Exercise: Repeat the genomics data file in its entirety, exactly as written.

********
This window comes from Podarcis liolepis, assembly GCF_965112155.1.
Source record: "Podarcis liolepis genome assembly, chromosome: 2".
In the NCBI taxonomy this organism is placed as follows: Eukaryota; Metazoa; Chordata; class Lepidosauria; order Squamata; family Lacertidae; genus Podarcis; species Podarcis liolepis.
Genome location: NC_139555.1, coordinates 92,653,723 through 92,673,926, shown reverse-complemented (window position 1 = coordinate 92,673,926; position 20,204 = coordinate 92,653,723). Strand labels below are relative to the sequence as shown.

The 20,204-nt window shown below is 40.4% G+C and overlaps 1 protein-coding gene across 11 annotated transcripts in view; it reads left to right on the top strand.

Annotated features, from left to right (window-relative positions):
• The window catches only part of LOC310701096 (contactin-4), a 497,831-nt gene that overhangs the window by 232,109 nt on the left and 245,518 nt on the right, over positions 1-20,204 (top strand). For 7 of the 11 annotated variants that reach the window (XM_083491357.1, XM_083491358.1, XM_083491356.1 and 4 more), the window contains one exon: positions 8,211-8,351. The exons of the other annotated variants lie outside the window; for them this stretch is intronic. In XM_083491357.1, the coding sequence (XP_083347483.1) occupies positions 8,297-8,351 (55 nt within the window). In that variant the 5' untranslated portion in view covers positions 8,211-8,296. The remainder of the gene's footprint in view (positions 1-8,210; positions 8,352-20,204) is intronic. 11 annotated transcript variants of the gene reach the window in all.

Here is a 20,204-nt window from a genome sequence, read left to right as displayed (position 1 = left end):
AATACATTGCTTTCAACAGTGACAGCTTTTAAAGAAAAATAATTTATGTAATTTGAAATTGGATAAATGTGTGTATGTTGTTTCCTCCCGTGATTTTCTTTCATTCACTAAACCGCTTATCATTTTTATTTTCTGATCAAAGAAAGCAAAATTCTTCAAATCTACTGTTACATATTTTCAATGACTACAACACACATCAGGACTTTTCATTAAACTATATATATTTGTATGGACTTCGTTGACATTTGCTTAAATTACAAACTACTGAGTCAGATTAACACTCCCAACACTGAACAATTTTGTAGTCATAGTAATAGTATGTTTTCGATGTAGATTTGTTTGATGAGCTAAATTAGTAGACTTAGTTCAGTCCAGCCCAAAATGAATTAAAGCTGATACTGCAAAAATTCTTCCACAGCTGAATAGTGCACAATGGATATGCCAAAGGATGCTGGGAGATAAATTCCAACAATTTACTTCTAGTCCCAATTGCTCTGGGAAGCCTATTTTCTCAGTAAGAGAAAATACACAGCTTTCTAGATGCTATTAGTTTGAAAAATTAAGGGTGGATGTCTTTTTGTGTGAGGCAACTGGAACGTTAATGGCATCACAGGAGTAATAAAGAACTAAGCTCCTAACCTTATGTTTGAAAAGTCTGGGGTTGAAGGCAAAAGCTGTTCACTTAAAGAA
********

This window comes from Podarcis liolepis, assembly GCF_965112155.1.
Source record: "Podarcis liolepis genome assembly, chromosome: 2".
In the NCBI taxonomy this organism is placed as follows: Eukaryota; Metazoa; Chordata; class Lepidosauria; order Squamata; family Lacertidae; genus Podarcis; species Podarcis liolepis.
Genome location: NC_139555.1, coordinates 92,653,723 through 92,673,926, shown reverse-complemented (window position 1 = coordinate 92,673,926; position 20,204 = coordinate 92,653,723). Strand labels below are relative to the sequence as shown.

The 20,204-nt window shown below is 40.4% G+C and overlaps 1 protein-coding gene across 11 annotated transcripts in view; it reads left to right on the top strand.

Annotated features, from left to right (window-relative positions):
• The window catches only part of LOC310701096 (contactin-4), a 497,831-nt gene that overhangs the window by 232,109 nt on the left and 245,518 nt on the right, over positions 1-20,204 (top strand). For 7 of the 11 annotated variants that reach the window (XM_083491357.1, XM_083491358.1, XM_083491356.1 and 4 more), the window contains one exon: positions 8,211-8,351. The exons of the other annotated variants lie outside the window; for them this stretch is intronic. In XM_083491357.1, the coding sequence (XP_083347483.1) occupies positions 8,297-8,351 (55 nt within the window). In that variant the 5' untranslated portion in view covers positions 8,211-8,296. The remainder of the gene's footprint in view (positions 1-8,210; positions 8,352-20,204) is intronic. 11 annotated transcript variants of the gene reach the window in all.

Here is a 20,204-nt window from a genome sequence, read left to right as displayed (position 1 = left end):
AATACATTGCTTTCAACAGTGACAGCTTTTAAAGAAAAATAATTTATGTAATTTGAAATTGGATAAATGTGTGTATGTTGTTTCCTCCCGTGATTTTCTTTCATTCACTAAACCGCTTATCATTTTTATTTTCTGATCAAAGAAAGCAAAATTCTTCAAATCTACTGTTACATATTTTCAATGACTACAACACACATCAGGACTTTTCATTAAACTATATATATTTGTATGGACTTCGTTGACATTTGCTTAAATTACAAACTACTGAGTCAGATTAACACTCCCAACACTGAACAATTTTGTAGTCATAGTAATAGTATGTTTTCGATGTAGATTTGTTTGATGAGCTAAATTAGTAGACTTAGTTCAGTCCAGCCCAAAATGAATTAAAGCTGATACTGCAAAAATTCTTCCACAGCTGAATAGTGCACAATGGATATGCCAAAGGATGCTGGGAGATAAATTCCAACAATTTACTTCTAGTCCCAATTGCTCTGGGAAGCCTATTTTCTCAGTAAGAGAAAATACACAGCTTTCTAGATGCTATTAGTTTGAAAAATTAAGGGTGGATGTCTTTTTGTGTGAGGCAACTGGAACGTTAATGGCATCACAGGAGTAATAAAGAACTAAGCTCCTAACCTTATGTTTGAAAAGTCTGGGGTTGAAGGCAAAAGCTGTTCACTTAAAGAA